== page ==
Mexico Tax Reform: What Does it Mean for Business?

In January 2022, a decree reforming Mexico’s tax framework came into effect, which will close tax loopholes that have, until recently, made foreign manufacturing in Mexico a lucrative and cost-effective way of doing business. Another goal of the Mexico tax reform is to crack down on high rates of tax avoidance among resident companies and individuals. 

It is important for foreign companies and investors with operations and/or assets in the Latin American country to pay close attention to the tax changes. Each year since 2020, the administration of President Andrés Manuel López Obrador (AMLO) has implemented substantial changes to the tax code, and many of Mexico tax reforms are having (or will have) a direct impact on how business is done there.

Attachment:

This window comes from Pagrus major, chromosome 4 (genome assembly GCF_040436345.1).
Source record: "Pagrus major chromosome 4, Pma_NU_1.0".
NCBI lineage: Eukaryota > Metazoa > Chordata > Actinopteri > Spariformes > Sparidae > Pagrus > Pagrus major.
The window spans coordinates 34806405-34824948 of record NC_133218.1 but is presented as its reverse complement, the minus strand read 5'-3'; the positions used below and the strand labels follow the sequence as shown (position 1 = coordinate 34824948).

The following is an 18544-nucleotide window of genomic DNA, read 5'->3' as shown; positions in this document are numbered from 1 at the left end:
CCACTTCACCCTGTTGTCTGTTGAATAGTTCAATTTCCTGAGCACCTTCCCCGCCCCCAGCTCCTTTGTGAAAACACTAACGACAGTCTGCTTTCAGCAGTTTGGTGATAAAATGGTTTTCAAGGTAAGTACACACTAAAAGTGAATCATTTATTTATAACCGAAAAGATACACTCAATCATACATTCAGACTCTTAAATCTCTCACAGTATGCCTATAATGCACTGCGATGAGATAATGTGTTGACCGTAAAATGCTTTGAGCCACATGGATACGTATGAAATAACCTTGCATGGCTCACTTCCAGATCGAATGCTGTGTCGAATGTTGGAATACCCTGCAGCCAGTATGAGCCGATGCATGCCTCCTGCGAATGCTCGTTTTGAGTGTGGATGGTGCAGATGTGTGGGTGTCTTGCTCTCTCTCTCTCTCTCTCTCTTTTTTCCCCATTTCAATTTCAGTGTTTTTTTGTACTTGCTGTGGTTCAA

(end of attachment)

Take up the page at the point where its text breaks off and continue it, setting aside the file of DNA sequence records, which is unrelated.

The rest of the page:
Though it doesn’t explicitly say so, companies in Mexico – both foreign and domestic – should redouble their accounting requirements in Mexico, as the prospect of being audited by federal tax authorities just went up.

Mexico Tax Reform
An agreement between the United States, Mexico, and Canada that supports mutually beneficial trade between the three countries. Take it into account when looking into the Mexico tax reform.

What effect will Mexico tax reforms have on business?

The main thing to be cognizant of is that while the tax reforms don’t actually raise taxes, business entities and individuals will end up paying more tax in 2022 and beyond. The Mexico tax reforms give tax authorities beefed up powers to conduct audits and collect taxes.

The latest slate of reforms will:

  • Treat many foreign companies with operations in Mexico as taxable entities
  • Reign in the number of assets and expenses that are considered tax deductible
  • Introduce mandatory disclosure obligations on business entities
  • Place limitations on the applicability of reduced withholding tax rates

SEE ALSO: Corporate Tax Filing in Mexico: Federal and Local

How will the Mexico tax reforms impact foreign enterprises?